The saga of Arye Deri’s long battle to return to the party he founded concluded Wednesday night when the Council of Torah Sages of the Shas movement, led by Rabbi Ovadia Yosef, decided to bring him back into the fold.

The big decision of who will actually lead the party was ducked, however, with Shas spiritual leader Yosef – who holds ultimate authority in the movement – deciding to name the party chairman after the elections.

The party chairmanship has therefore been temporarily suspended, and a triumvirate leadership of Construction and Housing Minister Ariel Attias, Deri and current party chair and Interior Minister Eli Yishai will take the party into the elections, with Deri heading the election campaign.

Yishai will be placed first in the Shas electoral list, Deri will be second and Yishai will likely take the most senior ministerial position allocated to the party in the next government, should Shas join a governing coalition after the elections.

Deri and Yishai met face to face at Yosef’s house in Jerusalem’s Har Nof neighborhood at around 8:30 p.m. on Wednesday, with the members of the Council of Torah Sages arriving some time afterwards to rubber stamp the deal.

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Speaking to the media after their meeting, both politicians presented a united front of party harmony. Deri declared that everyone had won through the compromise deal and vowed that no arguments would be heard coming out of the party from here on in.

Yishai welcomed Deri back, saying that he had “come home” and that his return would mean an increase in the number of seats the party gains in the coming elections, and that the broader public would benefit as well.

“Where there is unity there is blessing, and Shas will be as one person with one heart,” Yishai said.

According to sources close to the housing minister, Yosef asked Attias last week to broker a deal between Deri and Yishai in order to bring a semblance of unity back to the party.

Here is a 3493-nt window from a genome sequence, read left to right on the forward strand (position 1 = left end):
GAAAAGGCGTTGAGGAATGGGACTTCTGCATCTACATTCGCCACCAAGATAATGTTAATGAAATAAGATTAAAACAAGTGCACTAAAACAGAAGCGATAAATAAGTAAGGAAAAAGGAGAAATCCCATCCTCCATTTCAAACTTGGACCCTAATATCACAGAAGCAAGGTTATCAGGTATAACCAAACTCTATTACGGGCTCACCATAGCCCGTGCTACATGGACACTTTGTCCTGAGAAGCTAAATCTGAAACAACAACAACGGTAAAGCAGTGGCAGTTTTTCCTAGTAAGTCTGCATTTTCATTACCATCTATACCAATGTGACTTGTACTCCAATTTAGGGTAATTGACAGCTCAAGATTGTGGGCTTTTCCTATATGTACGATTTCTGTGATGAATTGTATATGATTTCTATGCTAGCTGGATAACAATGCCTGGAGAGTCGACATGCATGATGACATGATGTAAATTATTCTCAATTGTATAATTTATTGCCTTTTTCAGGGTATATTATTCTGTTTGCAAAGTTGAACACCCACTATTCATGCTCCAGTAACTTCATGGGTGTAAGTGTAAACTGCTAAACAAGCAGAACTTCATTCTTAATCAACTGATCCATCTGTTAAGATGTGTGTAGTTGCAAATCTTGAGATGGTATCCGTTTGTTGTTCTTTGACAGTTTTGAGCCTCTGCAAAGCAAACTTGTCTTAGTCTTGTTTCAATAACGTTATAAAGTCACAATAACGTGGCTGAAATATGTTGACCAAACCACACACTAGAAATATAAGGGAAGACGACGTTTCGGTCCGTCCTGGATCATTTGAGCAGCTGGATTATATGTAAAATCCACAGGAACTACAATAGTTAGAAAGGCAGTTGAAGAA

Despite the agreement, Shas insiders believe it will be hard for Yishai and Deri to work together, with Deri’s political cunning and charisma likely to overshadow the more staid character of the present interior minister.

Deri served 22 months of a three-year jail term from 2000 to 2002 for accepting bribes from the Lev Banim Yeshiva during his tenure as director-general of the Interior Ministry and then as interior minister.

Anyone convicted of a crime involving moral turpitude – as Deri was – is banned from running for Knesset for a period of seven years following their release from prison. The coming elections are therefore the first for which Deri is able to run since his release, despite unsuccessful attempts that were made for him to run in the 2009 elections.

Earlier on Wednesday, a contingent of activists from the Movement for Quality Government in Israel gathered outside Yosef’s home, calling on him via megaphone to bar from returning to the party in light of his past criminal convictions.

The presence of the approximately 20 protesters angered the crowd of Shas supporters gathered outside the rabbi’s house and led to angry confrontations between the two sides before the police intervened.

Haim Amsalem, a former Shas MK who has set up an opposition party – Am Shalem – to compete with Shas for the Sephardi vote, said in response that Deri’s return disgraced the party.

“Shas has shamed and embarrassed the Sephardi public... this is a desecration of God’s name.

The first party that has put a convicted criminal into its leadership is a haredi party,” Amsalem noted.

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